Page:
While many individuals look towards the future, Alexander Rehding thrives in the present.
On a typical Monday during the academic year, Rehding catches a 4 AM flight to Cambridge. For the beginning of the week, Rehding is on campus, completely invested in his students, teaching, and research. On Thursday, he flies back down to Washington, D.C., where he dedicates time to his husband and kids. The next Monday, he starts all over again.
"I enjoy this crazy commute. When I’m on campus, I’m fully there, dawn to dusk. When I am at home, I am fully here with my family,” says Rehding. “I like this division between work and family - it helps me to be completely present wherever I am."
By living in the moment and being unafraid of spontaneity, Rehding has found great success. As the Fanny Peabody Professor of Music, a music theorist, and a creator of the Sound Lab, Rehding’s work and teaching has had important ramifications in a large number of areas, including the history of music theory, global music theory, sound studies, digital humanities, ecomusicology, nineteenth-century European concert music, theories of listening, and more.
Growing up in Hamburg, Germany, Rehding found music at an early age, but did not know at the time that music and music theory would become his future career and passion.
"I was the odd one out in my family in terms of music. I really liked music from the start, so my parents took me to music classes. I tried other activities, but it was music that really stuck," Rehding recalls. “So I did the usual early music stuff - I tortured my family with my recorder playing, I'm sure. I started on the piano when I was nine. A little later, in my school orchestra, they needed a trombone, so I became a trombonist."
After graduating high school, Rehding did two years of community service working with the elderly. Though he enjoyed this meaningful work and considered pursuing a medical degree afterwards, Rehding could not ignore his early passion for music.
"My family had a medical background - my father was a dentist, and my mother is a psychotherapist, so I always thought that I was going to do something in that vague direction. But when I was doing community service, though I enjoyed it, I realized that this line of work really wasn’t for me. So then I thought, what am I going to do now?" says Rehding. “One of the things I knew at the time was that I really wanted to go abroad, and I enjoyed music. I’d always been good at it, but I never thought I would make it into a career - it had always been a hobby. I decided to study music in college."
Rehding went on to receive his BA, MA, MPhil, and PhD from Cambridge University. After ten years there, Rehding longed for change and moved to the United States, where he completed a variety of fellowships and postdoctoral programs before becoming a professor at Harvard.
Most recently, Rehding’s work has explored interactions between music, culture, and technology. Rehding is teaching the General Education course, “Music From Earth” that will explore interplanetary sound through an investigation of the Golden Record - a mixtape that humans sent into outer space in 1977. While students will answer big questions about the Golden Record and create their own mixtapes, Rehding will bring his commitment to the present moment, his love for student interaction, and his ever-increasing excitement for music to every class discussion.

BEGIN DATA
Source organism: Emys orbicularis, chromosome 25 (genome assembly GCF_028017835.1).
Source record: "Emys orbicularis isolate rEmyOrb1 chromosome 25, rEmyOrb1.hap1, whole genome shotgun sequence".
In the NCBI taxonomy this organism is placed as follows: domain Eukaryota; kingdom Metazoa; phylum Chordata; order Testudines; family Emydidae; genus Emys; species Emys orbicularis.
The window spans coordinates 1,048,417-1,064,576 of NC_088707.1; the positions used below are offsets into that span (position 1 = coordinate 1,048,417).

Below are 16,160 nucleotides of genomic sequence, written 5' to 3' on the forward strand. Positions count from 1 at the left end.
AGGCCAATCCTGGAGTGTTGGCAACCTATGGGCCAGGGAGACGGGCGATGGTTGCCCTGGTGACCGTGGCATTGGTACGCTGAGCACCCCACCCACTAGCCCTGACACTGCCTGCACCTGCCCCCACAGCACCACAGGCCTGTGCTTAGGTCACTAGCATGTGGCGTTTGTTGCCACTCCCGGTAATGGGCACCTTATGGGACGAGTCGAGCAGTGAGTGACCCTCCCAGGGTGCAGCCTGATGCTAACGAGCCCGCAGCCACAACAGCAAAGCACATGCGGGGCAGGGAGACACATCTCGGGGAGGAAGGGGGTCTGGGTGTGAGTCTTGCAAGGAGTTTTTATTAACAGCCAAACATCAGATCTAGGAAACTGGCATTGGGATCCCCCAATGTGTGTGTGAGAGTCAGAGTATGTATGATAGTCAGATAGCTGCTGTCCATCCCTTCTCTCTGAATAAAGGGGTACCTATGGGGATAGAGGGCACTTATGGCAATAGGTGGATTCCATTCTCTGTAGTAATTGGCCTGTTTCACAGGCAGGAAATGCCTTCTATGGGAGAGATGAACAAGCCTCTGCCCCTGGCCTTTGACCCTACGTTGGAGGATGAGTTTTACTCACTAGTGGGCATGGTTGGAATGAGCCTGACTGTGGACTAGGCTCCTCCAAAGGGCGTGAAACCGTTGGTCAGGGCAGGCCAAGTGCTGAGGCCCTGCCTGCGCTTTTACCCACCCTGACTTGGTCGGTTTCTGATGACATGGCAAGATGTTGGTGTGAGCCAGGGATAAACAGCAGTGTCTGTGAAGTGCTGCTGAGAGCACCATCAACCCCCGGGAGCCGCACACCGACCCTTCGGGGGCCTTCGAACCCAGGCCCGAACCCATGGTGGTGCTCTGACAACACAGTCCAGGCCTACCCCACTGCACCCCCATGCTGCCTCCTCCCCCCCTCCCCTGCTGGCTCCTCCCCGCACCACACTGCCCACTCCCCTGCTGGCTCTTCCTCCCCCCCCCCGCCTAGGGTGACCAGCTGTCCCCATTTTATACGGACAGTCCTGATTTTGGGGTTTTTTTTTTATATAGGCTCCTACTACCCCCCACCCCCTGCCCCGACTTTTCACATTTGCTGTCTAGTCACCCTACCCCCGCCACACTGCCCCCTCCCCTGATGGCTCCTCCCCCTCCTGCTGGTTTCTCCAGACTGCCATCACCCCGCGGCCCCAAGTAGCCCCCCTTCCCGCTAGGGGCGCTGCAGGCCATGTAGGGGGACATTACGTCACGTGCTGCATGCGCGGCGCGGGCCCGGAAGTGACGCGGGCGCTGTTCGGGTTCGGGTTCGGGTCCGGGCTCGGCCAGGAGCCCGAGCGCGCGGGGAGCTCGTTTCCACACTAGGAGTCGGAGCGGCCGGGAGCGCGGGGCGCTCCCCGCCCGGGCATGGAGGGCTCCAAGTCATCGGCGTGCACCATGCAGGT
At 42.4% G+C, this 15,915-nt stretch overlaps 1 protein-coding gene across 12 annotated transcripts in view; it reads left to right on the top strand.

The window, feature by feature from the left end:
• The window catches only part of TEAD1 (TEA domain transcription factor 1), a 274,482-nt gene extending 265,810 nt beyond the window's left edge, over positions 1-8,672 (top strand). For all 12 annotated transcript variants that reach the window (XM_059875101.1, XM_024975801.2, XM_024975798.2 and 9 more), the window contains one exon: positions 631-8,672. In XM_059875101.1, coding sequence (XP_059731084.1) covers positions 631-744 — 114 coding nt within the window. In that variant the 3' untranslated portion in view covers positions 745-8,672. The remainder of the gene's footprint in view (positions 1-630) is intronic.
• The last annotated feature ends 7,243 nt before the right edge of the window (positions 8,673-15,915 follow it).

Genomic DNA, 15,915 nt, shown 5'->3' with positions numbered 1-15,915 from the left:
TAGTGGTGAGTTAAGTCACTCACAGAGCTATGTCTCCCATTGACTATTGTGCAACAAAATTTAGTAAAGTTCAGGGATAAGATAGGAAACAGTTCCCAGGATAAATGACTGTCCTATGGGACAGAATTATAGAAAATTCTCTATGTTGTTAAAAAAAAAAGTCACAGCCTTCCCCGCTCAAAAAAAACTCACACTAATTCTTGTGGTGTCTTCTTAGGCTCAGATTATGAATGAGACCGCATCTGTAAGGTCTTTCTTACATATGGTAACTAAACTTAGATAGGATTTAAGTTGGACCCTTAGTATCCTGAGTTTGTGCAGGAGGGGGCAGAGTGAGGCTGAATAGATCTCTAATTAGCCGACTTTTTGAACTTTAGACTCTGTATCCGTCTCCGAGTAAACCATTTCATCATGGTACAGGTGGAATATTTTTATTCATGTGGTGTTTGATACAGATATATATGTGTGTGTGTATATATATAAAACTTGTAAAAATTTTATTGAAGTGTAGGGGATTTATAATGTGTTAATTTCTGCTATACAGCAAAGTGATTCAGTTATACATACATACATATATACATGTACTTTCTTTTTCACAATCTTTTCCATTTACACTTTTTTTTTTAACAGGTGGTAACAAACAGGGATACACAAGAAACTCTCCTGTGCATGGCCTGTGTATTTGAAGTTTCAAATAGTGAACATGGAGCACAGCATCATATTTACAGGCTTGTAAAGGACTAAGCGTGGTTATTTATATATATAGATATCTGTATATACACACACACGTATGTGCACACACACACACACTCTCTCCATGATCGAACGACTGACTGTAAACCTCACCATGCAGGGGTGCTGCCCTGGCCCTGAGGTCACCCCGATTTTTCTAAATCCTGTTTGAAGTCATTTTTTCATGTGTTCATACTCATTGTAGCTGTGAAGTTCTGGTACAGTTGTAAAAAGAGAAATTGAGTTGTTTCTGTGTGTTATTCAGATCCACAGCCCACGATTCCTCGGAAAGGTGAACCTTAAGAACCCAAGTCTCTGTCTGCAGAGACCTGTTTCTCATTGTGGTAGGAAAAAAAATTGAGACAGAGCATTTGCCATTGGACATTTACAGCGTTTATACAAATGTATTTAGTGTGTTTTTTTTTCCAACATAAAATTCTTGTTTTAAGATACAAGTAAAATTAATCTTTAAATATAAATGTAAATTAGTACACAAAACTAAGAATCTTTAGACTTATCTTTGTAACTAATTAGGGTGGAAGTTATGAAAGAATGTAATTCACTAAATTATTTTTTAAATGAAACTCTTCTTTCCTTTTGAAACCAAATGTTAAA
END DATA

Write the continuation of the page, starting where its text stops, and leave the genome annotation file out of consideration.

"My favorite part about teaching, and what I’m looking forward to about teaching this course in particular, is the students - it has to be the answer, and it is the most obvious one, but it doesn’t make it untrue," says Rehding. Though he is constantly researching and teaching music theory, Rehding loves learning from the discussions he has with his students and is constantly inspired by the vast amount of music that exists.
"Things like Youtube and Spotify, they make different types and examples of music accessible to everyone, examples that wouldn’t have previously been available, and it is so exciting," says Rehding.
“There is so much music going on that is all so different - every time you think you know it all, there is something else that just blows your mind. I’ve perpetually realized how little music I actually know."
Off campus, Rehding is a devoted father to his two children. Though he has many hobbies, including baking cakes, rollerblading, his own personal practice of music, and participating in local politics, Rehding cherishes his time with his family most of all.
"We have two children - twins, who are eight years old," Rehding proudly says. “When we put them to bed, they always ask me to play them something on the piano, which gives me a reason to play every day. When I am here with my family, I am with them completely."
Rehding does not fear the unplanned. Through taking advantage of spontaneous opportunities, Rehding has shaped his life around his passions and family. He advises his students to take similar chances, as one never knows what might come out of them.
"Don’t be afraid to try things out. What I found about my own life trajectory was that so many of the decisions that I made were spur-of-the-moment. If someone had asked me at 18, I never would have thought that I would be a professor at Harvard - that was just not part of the plan," Rehding says. "There is this serendipity in accidents. I really ended up in America because after I received my degree from Cambridge and went back to Germany, they said ‘sorry, you’ll have to try again from scratch.’ They wouldn’t accept the degree. If that hadn’t happened I would have stayed back in Germany, and my life would have been very different."
Alexander Rehding teaches many courses in the Music department and in General Education, including "Music from Earth" and "Understanding Beethoven," which can be viewed in the course directory.